A bankruptcy wipes out the debtor's resources to pay creditors. If one has some paid off property but defaults on some unsecured accounts why would he or she want to file for bankruptcy thus risking liquidation of his/her assets? What would be a rationale behind such a filing?

  • 2
    You are assuming consumers make rational decisions, they don't. – Pete B. Sep 22 '20 at 13:29

A bankruptcy wipes out the debtor's resources to pay creditors.

This is a bit of an overstatement. Bankruptcy comes in many forms. For individuals, the most common for is "Chapter 7", in which most of your debts are forgiven in exchange for a liquidation of assets to pay part of what's owed. Secured loans (e.g. car loan) can be taken care of before bankruptcy by just surrendering the asset (repossession) and making up the difference.

A bankruptcy will require the borrower to liquidate enough assets to pay off the debt. One doesn't necessarily have to lose everything

If one has some paid off property but defaults on some unsecured accounts why would he or she want to file for bankruptcy thus risking liquidation of his/her assets?

A house is typically exempt from liquidation if the borrower is current on the mortgage and doesn't have a lot of equity. There is also a "homestead exemption" that varies by state that can be used to protect a house in bankruptcy. But, if one has, say, a million dollar paid-off property, they will possibly have to liquidate it to pay off unsecured debt. I would suspect that is very uncommon, though. More than likely someone declaring bankruptcy will have little to no equity in their home that is well under the homestead exemption.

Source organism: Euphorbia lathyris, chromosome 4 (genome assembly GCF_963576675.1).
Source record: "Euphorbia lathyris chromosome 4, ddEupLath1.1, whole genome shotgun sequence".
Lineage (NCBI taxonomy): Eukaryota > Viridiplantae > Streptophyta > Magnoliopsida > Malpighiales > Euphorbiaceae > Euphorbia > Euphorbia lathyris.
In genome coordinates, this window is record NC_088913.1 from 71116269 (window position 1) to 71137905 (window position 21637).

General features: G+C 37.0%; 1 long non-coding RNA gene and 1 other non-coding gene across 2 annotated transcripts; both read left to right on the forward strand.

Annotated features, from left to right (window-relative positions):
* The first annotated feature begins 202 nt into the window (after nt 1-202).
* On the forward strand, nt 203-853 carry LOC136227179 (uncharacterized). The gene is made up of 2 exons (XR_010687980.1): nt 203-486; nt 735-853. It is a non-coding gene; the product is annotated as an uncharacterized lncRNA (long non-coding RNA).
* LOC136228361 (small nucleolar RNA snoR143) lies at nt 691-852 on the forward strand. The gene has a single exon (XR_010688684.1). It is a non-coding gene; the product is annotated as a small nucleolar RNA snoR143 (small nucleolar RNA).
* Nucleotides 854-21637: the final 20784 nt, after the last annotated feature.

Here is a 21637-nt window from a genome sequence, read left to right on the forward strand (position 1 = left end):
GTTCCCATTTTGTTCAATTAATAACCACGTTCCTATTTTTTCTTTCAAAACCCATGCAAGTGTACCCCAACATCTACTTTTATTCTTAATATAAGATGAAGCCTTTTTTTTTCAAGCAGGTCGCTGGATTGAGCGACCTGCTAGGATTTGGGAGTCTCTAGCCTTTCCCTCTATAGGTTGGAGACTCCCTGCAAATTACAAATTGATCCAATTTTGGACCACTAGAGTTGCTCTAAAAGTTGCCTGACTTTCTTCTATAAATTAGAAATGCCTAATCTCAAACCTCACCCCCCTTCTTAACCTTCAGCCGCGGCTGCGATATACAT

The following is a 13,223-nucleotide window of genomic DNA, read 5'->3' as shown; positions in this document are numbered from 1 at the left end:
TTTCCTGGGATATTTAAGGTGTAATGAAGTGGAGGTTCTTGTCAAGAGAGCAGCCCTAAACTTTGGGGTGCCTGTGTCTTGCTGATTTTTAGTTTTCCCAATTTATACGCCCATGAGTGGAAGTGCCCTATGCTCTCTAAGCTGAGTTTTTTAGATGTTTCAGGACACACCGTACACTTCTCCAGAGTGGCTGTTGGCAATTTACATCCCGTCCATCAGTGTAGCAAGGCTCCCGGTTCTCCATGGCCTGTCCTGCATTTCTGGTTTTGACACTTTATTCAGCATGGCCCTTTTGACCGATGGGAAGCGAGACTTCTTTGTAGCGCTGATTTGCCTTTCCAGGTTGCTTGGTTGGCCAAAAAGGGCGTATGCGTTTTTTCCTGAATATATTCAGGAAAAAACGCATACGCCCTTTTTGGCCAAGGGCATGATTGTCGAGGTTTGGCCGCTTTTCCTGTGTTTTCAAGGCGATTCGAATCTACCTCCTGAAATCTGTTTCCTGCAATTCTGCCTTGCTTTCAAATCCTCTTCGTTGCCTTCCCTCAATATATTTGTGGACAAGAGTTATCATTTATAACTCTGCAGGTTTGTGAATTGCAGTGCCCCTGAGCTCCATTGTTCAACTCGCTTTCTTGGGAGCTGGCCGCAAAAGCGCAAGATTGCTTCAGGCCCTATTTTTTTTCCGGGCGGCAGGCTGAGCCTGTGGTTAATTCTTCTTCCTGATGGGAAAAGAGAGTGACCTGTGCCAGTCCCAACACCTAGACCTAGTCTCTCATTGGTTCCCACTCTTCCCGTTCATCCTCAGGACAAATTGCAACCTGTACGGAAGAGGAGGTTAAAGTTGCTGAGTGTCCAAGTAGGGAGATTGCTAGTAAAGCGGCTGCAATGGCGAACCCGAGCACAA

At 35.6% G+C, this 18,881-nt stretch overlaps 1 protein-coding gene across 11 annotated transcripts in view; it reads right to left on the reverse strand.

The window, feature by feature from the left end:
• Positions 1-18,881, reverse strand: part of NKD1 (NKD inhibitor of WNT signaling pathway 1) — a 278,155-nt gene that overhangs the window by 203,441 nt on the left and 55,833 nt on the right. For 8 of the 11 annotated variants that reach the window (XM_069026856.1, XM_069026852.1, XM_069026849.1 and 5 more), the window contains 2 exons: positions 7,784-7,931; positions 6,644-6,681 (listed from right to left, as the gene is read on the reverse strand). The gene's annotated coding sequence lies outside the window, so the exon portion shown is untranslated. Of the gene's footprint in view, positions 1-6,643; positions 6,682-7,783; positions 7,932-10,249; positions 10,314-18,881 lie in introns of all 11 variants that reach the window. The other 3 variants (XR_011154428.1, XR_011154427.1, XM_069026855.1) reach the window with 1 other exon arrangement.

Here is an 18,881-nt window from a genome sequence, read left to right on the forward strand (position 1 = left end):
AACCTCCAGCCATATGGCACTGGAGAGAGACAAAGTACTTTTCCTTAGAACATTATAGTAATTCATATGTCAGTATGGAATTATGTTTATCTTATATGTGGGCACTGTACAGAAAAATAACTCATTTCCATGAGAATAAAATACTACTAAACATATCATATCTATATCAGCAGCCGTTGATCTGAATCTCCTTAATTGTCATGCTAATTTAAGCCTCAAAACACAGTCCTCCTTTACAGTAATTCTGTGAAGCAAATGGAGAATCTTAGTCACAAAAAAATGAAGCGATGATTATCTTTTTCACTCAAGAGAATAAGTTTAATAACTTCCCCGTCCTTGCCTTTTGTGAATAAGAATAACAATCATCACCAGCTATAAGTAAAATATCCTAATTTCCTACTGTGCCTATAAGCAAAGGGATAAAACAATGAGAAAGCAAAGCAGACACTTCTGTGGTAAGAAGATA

What would be a rationale behind such a filing?

It is the last resort to recover from crushing debt. It stops debt collectors from coming after you, threatening to sue, and generally harassing you. It typically reduces the overall debt burden and gets rid of exorbitant interest and fees that may have piled up.

It can also prevent judgments from being filed on you by individual creditors, or remove existing judgments. A lawsuit would require you to show up in court (hopefully hire an attorney), and if a judgment is placed against you, the payments can be taken out of your paycheck (up to a certain amount depending on local laws).

It also put you back on the road to get back to credit recovery within a few years.

  • 1
    Self-employed people get paychecks too, or they own a business that can also be targeted by creditors. A bankruptcy filing can protect those assets from being taken away. You're reducing the premise to a very narrow situation, ignoring the much more common scenarios that benefit by bankruptcy. – D Stanley Sep 22 '20 at 13:09
  • 2
    So maybe bankruptcy is not the best option for your friend, then? Maybe your friend wants to pay off his.her debts and wants to use a bankruptcy as a way of dealing with all creditors at once? Your friend should talk to a bankruptcy attorney and see what options are best for them. Your questions seems to question the viability of bankruptcy in general, not in a very specific case. – D Stanley Sep 22 '20 at 13:19
  • 2
    It sounds sounds like they have some financial support that indicates that they should just pay off their debts, not try to get out of them through a bankruptcy. – D Stanley Sep 22 '20 at 13:20
  • 1
    @sequence , everything you are saying in the comments is 1000% correct. YES, if you own assets (say, a house) and there is NOT an exemption in your jurisdiction, then you are TOTALLY CORRECT - in that circumstance it would be insane to follow a bankruptcy tactic. You're totally correct. But realize that that is usually NOT the case in most jurisdictions/situations. Usually you can "get away with" keeping most/whatever assets. – Fattie Sep 22 '20 at 13:21
  • 1